Monday, February 29, 2016

Game Art: The Ideal Art Style vs. Reality of Hardware Limitations

Fire Emblem Fates 2d and in-game models
There is something interesting that has been going on in video game art for a while now. In-game models haven't been able to be displayed at the fidelity of the target or ideal art style.

Fire Emblem Fates 2d and in-game models
JRPG's like Fire Emblem Fates pictured on the right have been dealing with this for a while now due to limitations on their former and current systems. The genre has always been big on hand-held systems and has been popular since at least the Super Nintendo Entertainment System (SNES), if not earlier.

As a result of these limitations you see beautifully hand drawn portraits shown over the top of in-game models that fit inside of the system's limitations.

Recently, fighting games were still using this technique. It appears Street Fighter V is using in-game models (possibly with higher texture quality), but Street Fighter IV still looked like this:
Street Fighter IV 2d and in game
Technology is getting better and the newest of titles on the current generation of hardware are using in game models. As an example Killer Instinct:
Killer Instinct vs screen in-game models
Even Gigantic is replacing some really nice 2d artwork with in game models:
Gigantic 2d art and in game model
This is done for various reasons both officially and unofficially. It's easier to maintain one asset as opposed to all of them. Some studios like ArenaNet have said they want customers to know what to expect in their game so they've gone as far as to make all promotional tailors using in-game assets. I just kinda miss the 2d assets. They are softer, more real, and more artistic in my opinion. They allow for something that either can't be done, or is too time consuming to make in the actual game.

I've been searching for a firm grasp on an art style for some Unreal Engine 4 work I've been doing when I have spare time so I've been watching this a bit more closely than in the past. Right now, I think cinematic mixed with a few post effects that are actually in game are getting close to what I'd like to get to.
Fire Emblem Fates cinematic
Other than finding out what all the fuss was about, I picked up Fire Emblem Fates because their cinematic are so good! I think with the limited shadow calculations I believe a better system could render these on the fly with only a few miner tricks.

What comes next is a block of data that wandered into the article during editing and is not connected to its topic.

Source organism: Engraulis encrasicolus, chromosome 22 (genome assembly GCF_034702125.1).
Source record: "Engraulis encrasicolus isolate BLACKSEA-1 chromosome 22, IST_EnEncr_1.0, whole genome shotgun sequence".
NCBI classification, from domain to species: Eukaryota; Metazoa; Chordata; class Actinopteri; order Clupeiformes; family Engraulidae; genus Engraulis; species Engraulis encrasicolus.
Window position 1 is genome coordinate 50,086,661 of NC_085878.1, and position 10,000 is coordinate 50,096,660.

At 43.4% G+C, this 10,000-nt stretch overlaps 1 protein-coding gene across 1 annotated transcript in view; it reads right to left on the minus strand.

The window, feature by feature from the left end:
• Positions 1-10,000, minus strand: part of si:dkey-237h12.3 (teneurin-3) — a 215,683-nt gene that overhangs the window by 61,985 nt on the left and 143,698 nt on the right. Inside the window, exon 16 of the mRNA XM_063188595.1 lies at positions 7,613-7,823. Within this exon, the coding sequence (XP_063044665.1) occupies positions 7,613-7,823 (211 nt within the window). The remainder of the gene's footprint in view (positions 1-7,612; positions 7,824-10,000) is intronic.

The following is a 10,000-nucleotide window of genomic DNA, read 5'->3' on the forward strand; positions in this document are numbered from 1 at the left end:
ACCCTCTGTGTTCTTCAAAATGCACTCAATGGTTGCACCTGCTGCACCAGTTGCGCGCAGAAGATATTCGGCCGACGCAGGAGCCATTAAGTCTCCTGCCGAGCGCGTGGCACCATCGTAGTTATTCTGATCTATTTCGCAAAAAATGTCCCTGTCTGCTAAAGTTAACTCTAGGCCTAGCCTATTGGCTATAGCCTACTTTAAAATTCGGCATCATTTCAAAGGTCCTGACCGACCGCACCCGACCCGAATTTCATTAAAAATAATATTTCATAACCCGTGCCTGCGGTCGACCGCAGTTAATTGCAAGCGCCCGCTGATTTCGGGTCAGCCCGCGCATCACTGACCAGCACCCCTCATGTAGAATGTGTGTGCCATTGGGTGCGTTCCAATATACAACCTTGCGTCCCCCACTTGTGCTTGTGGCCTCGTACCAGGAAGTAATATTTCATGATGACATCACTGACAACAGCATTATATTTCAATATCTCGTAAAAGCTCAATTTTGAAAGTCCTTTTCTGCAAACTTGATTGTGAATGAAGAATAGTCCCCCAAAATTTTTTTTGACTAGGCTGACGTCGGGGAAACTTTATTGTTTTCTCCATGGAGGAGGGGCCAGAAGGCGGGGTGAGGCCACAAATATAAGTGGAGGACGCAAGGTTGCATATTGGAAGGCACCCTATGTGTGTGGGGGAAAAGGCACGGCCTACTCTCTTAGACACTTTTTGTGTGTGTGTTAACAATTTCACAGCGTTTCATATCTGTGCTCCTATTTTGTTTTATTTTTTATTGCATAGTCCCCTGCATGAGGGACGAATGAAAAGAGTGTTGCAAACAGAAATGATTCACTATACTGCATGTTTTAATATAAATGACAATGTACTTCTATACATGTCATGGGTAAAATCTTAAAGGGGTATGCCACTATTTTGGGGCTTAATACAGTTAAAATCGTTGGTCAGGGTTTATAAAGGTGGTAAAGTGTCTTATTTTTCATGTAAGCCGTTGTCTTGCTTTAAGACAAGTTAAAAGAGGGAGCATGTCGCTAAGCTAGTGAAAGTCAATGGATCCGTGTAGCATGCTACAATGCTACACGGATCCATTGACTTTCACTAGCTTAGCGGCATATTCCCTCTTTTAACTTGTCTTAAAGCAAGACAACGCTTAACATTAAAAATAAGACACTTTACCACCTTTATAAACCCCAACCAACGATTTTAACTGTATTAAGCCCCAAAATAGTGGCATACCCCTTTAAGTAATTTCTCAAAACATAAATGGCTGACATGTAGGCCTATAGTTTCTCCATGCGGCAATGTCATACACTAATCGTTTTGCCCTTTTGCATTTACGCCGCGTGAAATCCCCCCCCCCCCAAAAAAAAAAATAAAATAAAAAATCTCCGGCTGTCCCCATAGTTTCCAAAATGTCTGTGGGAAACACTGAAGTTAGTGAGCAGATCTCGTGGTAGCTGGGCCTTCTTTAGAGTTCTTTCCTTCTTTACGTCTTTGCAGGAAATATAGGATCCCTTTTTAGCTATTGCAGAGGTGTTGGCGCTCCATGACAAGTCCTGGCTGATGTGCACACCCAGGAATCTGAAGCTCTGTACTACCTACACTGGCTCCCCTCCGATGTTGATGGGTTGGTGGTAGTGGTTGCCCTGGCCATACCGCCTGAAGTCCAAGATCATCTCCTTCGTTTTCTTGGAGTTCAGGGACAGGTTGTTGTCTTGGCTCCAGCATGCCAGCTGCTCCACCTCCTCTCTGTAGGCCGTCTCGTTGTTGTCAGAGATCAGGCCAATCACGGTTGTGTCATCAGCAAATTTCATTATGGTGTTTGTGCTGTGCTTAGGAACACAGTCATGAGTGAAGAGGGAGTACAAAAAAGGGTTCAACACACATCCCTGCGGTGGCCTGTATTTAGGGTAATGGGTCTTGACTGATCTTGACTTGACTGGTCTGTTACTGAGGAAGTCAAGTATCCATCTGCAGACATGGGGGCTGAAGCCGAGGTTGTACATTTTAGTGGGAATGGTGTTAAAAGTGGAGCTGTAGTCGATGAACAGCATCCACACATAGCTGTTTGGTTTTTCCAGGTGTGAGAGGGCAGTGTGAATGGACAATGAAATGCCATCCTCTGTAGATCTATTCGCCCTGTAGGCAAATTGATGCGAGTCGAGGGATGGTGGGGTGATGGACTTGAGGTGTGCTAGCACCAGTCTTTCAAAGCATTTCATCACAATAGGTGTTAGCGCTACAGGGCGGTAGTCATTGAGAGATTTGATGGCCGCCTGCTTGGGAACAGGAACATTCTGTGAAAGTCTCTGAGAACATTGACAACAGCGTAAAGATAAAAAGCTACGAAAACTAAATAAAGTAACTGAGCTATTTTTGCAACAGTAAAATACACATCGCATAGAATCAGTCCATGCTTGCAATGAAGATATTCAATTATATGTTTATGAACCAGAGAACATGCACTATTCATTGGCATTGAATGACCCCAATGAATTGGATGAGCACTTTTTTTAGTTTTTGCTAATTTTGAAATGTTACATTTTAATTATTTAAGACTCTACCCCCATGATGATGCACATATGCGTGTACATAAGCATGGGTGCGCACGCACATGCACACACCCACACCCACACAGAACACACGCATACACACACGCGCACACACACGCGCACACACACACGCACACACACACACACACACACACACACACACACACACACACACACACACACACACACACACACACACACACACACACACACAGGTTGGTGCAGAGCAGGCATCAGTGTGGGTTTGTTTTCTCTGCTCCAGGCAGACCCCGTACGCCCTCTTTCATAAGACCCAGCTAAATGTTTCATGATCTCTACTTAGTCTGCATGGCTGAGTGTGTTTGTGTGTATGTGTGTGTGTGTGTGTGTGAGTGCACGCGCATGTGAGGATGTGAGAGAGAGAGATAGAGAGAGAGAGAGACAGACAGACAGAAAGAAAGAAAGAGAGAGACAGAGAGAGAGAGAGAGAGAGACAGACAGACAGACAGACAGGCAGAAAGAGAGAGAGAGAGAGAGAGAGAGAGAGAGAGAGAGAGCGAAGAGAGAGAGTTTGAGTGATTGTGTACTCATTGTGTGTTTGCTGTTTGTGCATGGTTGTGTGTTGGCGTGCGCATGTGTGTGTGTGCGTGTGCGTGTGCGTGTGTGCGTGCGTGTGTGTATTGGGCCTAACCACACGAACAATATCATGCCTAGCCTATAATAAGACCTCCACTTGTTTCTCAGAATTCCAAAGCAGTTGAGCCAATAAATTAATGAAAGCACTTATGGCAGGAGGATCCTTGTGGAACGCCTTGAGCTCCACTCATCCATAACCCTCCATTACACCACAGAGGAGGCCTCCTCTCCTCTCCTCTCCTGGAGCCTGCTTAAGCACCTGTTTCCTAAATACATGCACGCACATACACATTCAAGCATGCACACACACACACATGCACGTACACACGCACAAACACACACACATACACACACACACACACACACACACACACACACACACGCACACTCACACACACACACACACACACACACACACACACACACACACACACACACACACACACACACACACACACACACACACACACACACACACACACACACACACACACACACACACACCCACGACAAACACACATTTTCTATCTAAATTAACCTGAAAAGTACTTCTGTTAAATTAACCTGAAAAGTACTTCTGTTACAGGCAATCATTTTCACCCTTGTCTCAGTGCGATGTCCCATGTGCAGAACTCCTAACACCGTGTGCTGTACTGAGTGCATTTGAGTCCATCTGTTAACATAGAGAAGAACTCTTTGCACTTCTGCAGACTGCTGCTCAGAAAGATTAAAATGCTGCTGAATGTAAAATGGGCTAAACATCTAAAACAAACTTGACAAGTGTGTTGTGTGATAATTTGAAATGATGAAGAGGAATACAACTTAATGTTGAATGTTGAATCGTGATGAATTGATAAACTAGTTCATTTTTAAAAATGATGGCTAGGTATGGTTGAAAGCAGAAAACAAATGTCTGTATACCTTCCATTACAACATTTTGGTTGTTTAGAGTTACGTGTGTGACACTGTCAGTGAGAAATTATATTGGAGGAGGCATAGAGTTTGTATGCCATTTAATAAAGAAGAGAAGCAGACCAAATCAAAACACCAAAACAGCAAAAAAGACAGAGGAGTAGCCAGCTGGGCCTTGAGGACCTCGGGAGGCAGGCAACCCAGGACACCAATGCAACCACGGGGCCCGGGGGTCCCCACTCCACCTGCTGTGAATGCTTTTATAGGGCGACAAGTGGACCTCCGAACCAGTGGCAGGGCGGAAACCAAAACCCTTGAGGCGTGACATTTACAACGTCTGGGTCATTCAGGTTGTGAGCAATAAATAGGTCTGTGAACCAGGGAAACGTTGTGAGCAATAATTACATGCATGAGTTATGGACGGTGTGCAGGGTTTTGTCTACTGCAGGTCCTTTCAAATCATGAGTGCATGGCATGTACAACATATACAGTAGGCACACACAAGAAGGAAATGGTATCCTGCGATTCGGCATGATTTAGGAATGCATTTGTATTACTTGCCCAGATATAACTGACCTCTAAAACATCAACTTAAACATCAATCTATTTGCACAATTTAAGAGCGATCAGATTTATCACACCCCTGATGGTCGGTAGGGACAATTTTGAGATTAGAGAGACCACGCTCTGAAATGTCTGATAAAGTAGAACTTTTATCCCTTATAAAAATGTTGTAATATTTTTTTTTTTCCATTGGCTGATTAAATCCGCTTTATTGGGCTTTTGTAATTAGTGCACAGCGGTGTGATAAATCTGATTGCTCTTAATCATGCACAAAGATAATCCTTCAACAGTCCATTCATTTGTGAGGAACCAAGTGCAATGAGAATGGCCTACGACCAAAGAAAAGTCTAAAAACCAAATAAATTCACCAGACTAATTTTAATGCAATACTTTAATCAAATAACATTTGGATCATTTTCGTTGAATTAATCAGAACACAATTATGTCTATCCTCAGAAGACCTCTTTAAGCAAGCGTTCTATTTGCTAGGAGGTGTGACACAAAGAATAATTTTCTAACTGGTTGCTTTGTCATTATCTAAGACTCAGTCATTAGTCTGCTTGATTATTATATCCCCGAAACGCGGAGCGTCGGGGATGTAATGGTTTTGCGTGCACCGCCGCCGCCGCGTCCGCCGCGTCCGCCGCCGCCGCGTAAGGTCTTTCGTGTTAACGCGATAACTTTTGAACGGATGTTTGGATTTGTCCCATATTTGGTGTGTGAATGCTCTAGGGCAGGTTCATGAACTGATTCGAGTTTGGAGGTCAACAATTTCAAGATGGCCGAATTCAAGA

Blizzard cinematics
Of course the day we are all waiting for is when the Blizzard cinematic quality can be rendered real time in a game... I feel we are probably many years from this, but honestly I don't care about pure realize if this can be pulled off.

Thursday, February 25, 2016

The Current State of PC "Ports"

There seems to be a disturbing trend with PC ports. Over the past few years we've been treated to mostly decent ports of the majority of games coming out on the current generation of consoles, but that's starting to digress back into the way things were before.

I recently purchased Street Fighter V on Steam and ended up returning it within 48 hours after not being able to solve a crash bug. I'm sure Capcom will fix this bug in the near future, so I'm planning on purchasing the game again when Juri is released and I can get the game at a discounted price. I did attempt to purchase it at release, but was disappointed that I can't run one of my favorite franchises at it's pinnacle visual peak.

I never had any issues with Arkham Knight, but it was notoriously pulled from the Steam store and no-questions-asked refunds were offered even after it returned to the store nearly 6 months after release.

But by far, the worst example in this article is Mortal Kombat X! After putting out a decent PC port of a decent fighter they made the choice to stop supporting the PC version with new content. Most of the work is already done. There is a PC port and the content is already being added to that current port. Games are developed and tested on PC long before they are ever loaded on dev kits for console testing!

So the big question why aren't we getting good PC ports?

I'm sure every one of these games and the numerous other examples I could have used have their own stories. Here are a few things I have seen that may be contributing factors:
  • Studios often buy large supplies of hardware at the same time. Unless an effort is made to diversify hardware, testing is done on less than a half dozen hardware configurations.
  • Testing for so many possibilities is hardware and software is time consuming! Often problems are impossible to reproduce without exactly duplicating the source of the problem. This is especially true of in-house or heavily modified game engines.
  • This is my observation and probably NetherRealm's reasoning: PC players don't seem to buy as much DLC as console players. People I talk to, myself included, wait for a "complete edition" to be released instead of being nickle and dimed by incremental DLC.
  • Possibly little money is spent on a PC port because the studio is afraid there will be too much piracy? (Though strides in DRM have made recent games uncrackable.)
I'm not sure exactly why we are seeing a steep decline in quality, but we are in danger of taking a huge step backwards. Please buy your PC games, let the publishers and developers of any games you want to see on PC know you want their games, and respectfully be specific about port quality and features you appreciate in your games.